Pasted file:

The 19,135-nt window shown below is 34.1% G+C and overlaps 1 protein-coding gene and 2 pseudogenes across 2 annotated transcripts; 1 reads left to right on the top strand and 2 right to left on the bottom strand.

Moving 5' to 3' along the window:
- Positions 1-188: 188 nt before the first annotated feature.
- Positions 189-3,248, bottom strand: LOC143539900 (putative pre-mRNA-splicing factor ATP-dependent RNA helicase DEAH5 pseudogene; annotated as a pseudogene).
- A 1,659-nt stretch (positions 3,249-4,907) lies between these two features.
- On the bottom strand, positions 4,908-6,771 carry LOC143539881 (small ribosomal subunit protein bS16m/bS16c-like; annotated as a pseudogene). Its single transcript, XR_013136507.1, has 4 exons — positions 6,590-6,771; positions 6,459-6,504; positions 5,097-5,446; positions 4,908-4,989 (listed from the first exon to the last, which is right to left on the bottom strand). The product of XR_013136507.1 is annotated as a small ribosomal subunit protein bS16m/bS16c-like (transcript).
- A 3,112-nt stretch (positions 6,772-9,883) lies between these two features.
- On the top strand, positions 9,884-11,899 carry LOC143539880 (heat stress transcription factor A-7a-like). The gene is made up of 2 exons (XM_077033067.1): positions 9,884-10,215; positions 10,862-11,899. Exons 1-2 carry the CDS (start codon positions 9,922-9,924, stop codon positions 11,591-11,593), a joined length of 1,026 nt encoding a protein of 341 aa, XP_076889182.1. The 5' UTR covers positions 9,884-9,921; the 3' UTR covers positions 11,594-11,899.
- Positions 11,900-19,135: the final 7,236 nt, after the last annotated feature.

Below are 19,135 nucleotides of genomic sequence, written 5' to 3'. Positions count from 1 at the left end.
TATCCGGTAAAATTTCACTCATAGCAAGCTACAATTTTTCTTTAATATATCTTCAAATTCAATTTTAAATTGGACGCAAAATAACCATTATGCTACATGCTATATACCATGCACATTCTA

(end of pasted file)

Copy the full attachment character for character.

The 19,135-nt window shown below is 34.1% G+C and overlaps 1 protein-coding gene and 2 pseudogenes across 2 annotated transcripts; 1 reads left to right on the top strand and 2 right to left on the bottom strand.

Moving 5' to 3' along the window:
- Positions 1-188: 188 nt before the first annotated feature.
- Positions 189-3,248, bottom strand: LOC143539900 (putative pre-mRNA-splicing factor ATP-dependent RNA helicase DEAH5 pseudogene; annotated as a pseudogene).
- A 1,659-nt stretch (positions 3,249-4,907) lies between these two features.
- On the bottom strand, positions 4,908-6,771 carry LOC143539881 (small ribosomal subunit protein bS16m/bS16c-like; annotated as a pseudogene). Its single transcript, XR_013136507.1, has 4 exons — positions 6,590-6,771; positions 6,459-6,504; positions 5,097-5,446; positions 4,908-4,989 (listed from the first exon to the last, which is right to left on the bottom strand). The product of XR_013136507.1 is annotated as a small ribosomal subunit protein bS16m/bS16c-like (transcript).
- A 3,112-nt stretch (positions 6,772-9,883) lies between these two features.
- On the top strand, positions 9,884-11,899 carry LOC143539880 (heat stress transcription factor A-7a-like). The gene is made up of 2 exons (XM_077033067.1): positions 9,884-10,215; positions 10,862-11,899. Exons 1-2 carry the CDS (start codon positions 9,922-9,924, stop codon positions 11,591-11,593), a joined length of 1,026 nt encoding a protein of 341 aa, XP_076889182.1. The 5' UTR covers positions 9,884-9,921; the 3' UTR covers positions 11,594-11,899.
- Positions 11,900-19,135: the final 7,236 nt, after the last annotated feature.

Below are 19,135 nucleotides of genomic sequence, written 5' to 3'. Positions count from 1 at the left end.
TATCCGGTAAAATTTCACTCATAGCAAGCTACAATTTTTCTTTAATATATCTTCAAATTCAATTTTAAATTGGACGCAAAATAACCATTATGCTACATGCTATATACCATGCACATTCTA